Laboratory of Molecular Biology and Physiology of Mosquitoes
Laboratory of molecular biology and physiology of mosquitoes takes an integrative approach that combines experiments at the organismal, cellular, and molecular levels to understand the synthesis, signaling, and role of juvenile hormone in mosquitoes. Juvenile hormone (JH) is an important hormonal regulator in insects. In females of Aedes aegypti, JH signals the completion of ecdysis to the adult stage and initiates reproductive processes. Our research, integrating metabolomics, genomics, and proteomics tools, shows that regulation of JH synthesis in mosquitoes has unique features related to adaptation to blood feeding and cyclic regulation of ovarian development. These unique features provide potential research opportunities to identify targets for new specific chemical and/or genetic strategies to control mosquitoes.
We used CRISPR/Cas9 to generate mosquitoes lacking one of the two enzymes that catalyze the final steps of MF /JH biosynthesis and epoxidation, respectively: the methyltransferase JHAMT and the P450 epoxidase CYP15 (EPOX). jhamt-/- larvae lacking both MF and JH die at the onset of metamorphosis. Strikingly, epox-/- mutants that synthesized MF, but not JH, went through the entire life cycle. While epox-/- adults were fertile, reproductive output of both sexes was drastically reduced.
We are using the following experimental approaches in our work on these projects:
- Maintenance of colonies of wild-type and mutant mosquitoes. Artificial ex vivo membrane feeding.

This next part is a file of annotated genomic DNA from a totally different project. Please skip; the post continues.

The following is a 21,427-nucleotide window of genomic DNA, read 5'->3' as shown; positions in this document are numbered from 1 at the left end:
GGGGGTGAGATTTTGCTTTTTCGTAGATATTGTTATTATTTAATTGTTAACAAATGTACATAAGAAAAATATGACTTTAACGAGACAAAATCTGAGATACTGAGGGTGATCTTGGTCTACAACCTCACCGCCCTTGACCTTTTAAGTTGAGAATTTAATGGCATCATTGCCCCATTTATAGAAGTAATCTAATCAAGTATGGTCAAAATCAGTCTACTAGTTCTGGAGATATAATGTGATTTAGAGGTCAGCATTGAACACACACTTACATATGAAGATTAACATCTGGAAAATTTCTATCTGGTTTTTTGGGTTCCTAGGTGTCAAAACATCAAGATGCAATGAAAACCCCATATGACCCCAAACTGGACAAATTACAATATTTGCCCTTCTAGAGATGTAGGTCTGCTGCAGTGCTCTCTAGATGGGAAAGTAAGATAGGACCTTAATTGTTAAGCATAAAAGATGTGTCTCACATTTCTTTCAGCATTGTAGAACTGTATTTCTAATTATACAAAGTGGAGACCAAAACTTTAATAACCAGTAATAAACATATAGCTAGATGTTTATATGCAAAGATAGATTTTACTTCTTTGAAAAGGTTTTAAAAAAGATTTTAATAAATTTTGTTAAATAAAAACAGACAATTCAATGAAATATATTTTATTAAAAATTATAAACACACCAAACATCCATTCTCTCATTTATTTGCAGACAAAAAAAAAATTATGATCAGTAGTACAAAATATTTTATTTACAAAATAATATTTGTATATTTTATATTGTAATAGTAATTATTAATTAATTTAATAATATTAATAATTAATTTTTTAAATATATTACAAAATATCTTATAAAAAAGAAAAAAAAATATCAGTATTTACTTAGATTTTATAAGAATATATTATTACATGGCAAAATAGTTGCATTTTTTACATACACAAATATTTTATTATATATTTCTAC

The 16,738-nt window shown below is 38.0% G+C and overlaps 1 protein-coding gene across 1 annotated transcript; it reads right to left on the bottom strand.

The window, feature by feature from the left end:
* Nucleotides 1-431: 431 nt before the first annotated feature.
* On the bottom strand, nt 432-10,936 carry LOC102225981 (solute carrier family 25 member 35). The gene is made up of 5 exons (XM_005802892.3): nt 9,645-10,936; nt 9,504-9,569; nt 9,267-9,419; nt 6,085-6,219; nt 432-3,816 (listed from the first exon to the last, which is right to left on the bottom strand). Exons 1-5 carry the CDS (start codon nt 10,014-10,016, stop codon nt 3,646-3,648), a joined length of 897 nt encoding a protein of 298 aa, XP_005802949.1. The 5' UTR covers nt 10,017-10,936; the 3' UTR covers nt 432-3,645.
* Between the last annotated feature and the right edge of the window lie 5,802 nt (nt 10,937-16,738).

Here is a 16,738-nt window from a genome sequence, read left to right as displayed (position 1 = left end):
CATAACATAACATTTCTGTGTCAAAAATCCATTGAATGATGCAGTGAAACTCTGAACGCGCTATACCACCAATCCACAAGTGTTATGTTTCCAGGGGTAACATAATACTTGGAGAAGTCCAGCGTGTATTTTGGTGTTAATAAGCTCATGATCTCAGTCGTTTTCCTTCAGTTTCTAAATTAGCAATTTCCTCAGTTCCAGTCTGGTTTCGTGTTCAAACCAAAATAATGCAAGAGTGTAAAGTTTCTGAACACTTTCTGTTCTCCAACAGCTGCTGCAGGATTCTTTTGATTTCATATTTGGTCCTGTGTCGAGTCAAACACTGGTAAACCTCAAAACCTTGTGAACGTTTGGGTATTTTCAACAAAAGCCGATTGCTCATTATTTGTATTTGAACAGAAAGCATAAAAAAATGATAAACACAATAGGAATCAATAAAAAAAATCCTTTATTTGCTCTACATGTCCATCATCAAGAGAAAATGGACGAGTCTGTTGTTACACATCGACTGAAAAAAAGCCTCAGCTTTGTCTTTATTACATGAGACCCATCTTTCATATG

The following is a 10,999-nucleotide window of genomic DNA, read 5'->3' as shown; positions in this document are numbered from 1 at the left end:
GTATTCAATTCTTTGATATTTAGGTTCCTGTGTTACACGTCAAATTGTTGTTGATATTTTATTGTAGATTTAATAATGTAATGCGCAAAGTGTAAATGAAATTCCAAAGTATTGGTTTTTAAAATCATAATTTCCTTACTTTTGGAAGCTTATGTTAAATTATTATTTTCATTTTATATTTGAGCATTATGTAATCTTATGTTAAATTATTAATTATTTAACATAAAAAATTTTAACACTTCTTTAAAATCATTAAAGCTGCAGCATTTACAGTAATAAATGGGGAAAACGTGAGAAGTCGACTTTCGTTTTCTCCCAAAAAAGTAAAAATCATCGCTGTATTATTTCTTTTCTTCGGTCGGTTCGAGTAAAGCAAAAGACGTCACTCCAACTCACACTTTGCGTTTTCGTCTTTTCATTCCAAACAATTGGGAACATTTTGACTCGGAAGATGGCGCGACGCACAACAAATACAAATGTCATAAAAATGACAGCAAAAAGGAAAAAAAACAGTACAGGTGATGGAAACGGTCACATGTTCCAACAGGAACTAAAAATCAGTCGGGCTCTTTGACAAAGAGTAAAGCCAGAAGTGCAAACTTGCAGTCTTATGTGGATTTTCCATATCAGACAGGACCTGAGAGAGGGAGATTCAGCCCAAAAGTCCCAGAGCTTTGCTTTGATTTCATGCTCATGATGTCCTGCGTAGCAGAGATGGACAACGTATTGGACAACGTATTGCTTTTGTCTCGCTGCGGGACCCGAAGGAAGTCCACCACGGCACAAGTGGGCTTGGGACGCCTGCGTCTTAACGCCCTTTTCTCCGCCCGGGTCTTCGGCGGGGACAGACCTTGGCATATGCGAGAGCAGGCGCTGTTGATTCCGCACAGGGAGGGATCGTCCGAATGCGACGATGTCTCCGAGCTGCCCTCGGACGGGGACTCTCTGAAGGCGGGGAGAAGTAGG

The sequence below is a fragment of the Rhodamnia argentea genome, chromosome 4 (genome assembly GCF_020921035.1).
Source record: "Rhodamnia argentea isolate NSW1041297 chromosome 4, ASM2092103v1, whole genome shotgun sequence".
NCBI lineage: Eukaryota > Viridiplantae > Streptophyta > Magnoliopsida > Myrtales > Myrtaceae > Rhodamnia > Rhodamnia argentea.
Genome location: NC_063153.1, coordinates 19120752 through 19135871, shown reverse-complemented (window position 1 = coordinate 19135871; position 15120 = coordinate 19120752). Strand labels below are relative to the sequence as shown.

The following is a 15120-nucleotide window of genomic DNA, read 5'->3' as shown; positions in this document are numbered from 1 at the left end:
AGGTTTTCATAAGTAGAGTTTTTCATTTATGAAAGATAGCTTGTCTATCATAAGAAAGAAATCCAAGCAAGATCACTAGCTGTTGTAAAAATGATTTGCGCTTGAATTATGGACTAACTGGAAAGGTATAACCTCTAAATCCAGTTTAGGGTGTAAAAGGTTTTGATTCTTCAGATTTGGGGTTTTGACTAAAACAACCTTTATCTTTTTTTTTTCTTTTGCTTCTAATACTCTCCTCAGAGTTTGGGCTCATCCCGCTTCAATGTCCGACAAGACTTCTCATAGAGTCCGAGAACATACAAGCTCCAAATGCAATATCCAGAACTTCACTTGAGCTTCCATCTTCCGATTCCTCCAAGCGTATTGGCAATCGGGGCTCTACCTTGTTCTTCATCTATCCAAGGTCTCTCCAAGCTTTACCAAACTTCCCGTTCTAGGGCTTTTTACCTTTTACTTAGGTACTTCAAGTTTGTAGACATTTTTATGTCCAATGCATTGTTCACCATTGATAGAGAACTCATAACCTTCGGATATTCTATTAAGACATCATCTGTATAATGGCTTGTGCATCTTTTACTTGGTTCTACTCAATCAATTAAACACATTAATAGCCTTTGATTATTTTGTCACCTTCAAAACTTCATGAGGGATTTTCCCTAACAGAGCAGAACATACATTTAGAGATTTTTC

- Basic molecular biology techniques. Real-time PCR.
- Immunodetection of proteins in mosquito tissues by confocal microscopy and transmission electron microscopy.
- Manipulation of gene expression by CRISPR/Cas9 and RNA interference.
- Measurement of juvenile hormones by mass spectrometry.
- Transcriptome analysis.
As part of our research, we offer the following topics for undergraduate and graduate students.
Current research projects
Investigate the role of JH during mosquito development.
Hypothesis: in the absence of JH, MF is able to activate regulatory pathways that control development and metamorphosis. Transcriptomic analysis of whole larvae from two null mutant lines and wild-type mosquitoes are currently being used to identify a set of differentially expressed genes that will be tested for function through a combination of RNAi and physiological experiments.
We aim to understand how the absence of JH affects reproduction.
JH regulates nutritional homeostasis, and the absence of epoxidized JH leads to loss of reproductive capacity in female and male mosquitoes. Transcriptomic analysis of ovaries from adult females of our mutant line and wild-type mosquitoes are currently being used to identify a set of differentially expressed genes that will be functionally tested.
Investigate the regulation of JH biosynthesis in the corpora allata gland of mosquitoes (CA).
We are combining microscopic imaging and various molecular and biochemical techniques to investigate the role and mechanism of action of various factors that control the activity of CA.